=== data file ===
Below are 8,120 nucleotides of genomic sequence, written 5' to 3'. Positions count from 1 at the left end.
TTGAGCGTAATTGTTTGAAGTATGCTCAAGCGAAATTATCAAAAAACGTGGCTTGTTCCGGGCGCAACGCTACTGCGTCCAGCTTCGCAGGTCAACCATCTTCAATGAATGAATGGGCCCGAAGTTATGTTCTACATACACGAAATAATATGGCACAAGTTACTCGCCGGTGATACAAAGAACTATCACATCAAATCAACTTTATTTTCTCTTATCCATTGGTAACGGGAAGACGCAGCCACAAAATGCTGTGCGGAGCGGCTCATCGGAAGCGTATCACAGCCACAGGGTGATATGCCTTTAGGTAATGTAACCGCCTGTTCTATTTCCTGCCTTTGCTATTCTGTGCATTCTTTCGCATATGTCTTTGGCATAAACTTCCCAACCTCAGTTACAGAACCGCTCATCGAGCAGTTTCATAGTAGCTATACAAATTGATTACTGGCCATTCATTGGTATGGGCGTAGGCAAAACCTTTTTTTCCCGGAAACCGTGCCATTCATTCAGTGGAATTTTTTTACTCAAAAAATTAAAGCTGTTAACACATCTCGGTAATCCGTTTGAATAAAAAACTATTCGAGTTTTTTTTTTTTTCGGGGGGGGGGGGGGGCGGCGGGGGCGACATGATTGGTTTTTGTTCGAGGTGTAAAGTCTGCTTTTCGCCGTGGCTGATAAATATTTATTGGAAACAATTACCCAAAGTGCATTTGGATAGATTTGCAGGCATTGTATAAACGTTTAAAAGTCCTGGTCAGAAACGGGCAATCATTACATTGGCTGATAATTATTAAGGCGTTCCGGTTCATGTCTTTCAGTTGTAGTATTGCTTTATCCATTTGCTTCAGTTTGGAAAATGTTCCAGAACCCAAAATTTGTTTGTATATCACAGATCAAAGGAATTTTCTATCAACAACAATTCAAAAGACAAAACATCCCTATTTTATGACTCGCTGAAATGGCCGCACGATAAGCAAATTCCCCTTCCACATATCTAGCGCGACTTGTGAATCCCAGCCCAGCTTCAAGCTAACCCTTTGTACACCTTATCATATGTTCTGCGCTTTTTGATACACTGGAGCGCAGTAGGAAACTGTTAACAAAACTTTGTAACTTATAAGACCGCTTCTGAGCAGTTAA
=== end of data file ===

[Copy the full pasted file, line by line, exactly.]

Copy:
Below are 8,120 nucleotides of genomic sequence, written 5' to 3'. Positions count from 1 at the left end.
TTGAGCGTAATTGTTTGAAGTATGCTCAAGCGAAATTATCAAAAAACGTGGCTTGTTCCGGGCGCAACGCTACTGCGTCCAGCTTCGCAGGTCAACCATCTTCAATGAATGAATGGGCCCGAAGTTATGTTCTACATACACGAAATAATATGGCACAAGTTACTCGCCGGTGATACAAAGAACTATCACATCAAATCAACTTTATTTTCTCTTATCCATTGGTAACGGGAAGACGCAGCCACAAAATGCTGTGCGGAGCGGCTCATCGGAAGCGTATCACAGCCACAGGGTGATATGCCTTTAGGTAATGTAACCGCCTGTTCTATTTCCTGCCTTTGCTATTCTGTGCATTCTTTCGCATATGTCTTTGGCATAAACTTCCCAACCTCAGTTACAGAACCGCTCATCGAGCAGTTTCATAGTAGCTATACAAATTGATTACTGGCCATTCATTGGTATGGGCGTAGGCAAAACCTTTTTTTCCCGGAAACCGTGCCATTCATTCAGTGGAATTTTTTTACTCAAAAAATTAAAGCTGTTAACACATCTCGGTAATCCGTTTGAATAAAAAACTATTCGAGTTTTTTTTTTTTTCGGGGGGGGGGGGGGGCGGCGGGGGCGACATGATTGGTTTTTGTTCGAGGTGTAAAGTCTGCTTTTCGCCGTGGCTGATAAATATTTATTGGAAACAATTACCCAAAGTGCATTTGGATAGATTTGCAGGCATTGTATAAACGTTTAAAAGTCCTGGTCAGAAACGGGCAATCATTACATTGGCTGATAATTATTAAGGCGTTCCGGTTCATGTCTTTCAGTTGTAGTATTGCTTTATCCATTTGCTTCAGTTTGGAAAATGTTCCAGAACCCAAAATTTGTTTGTATATCACAGATCAAAGGAATTTTCTATCAACAACAATTCAAAAGACAAAACATCCCTATTTTATGACTCGCTGAAATGGCCGCACGATAAGCAAATTCCCCTTCCACATATCTAGCGCGACTTGTGAATCCCAGCCCAGCTTCAAGCTAACCCTTTGTACACCTTATCATATGTTCTGCGCTTTTTGATACACTGGAGCGCAGTAGGAAACTGTTAACAAAACTTTGTAACTTATAAGACCGCTTCTGAGCAGTTAA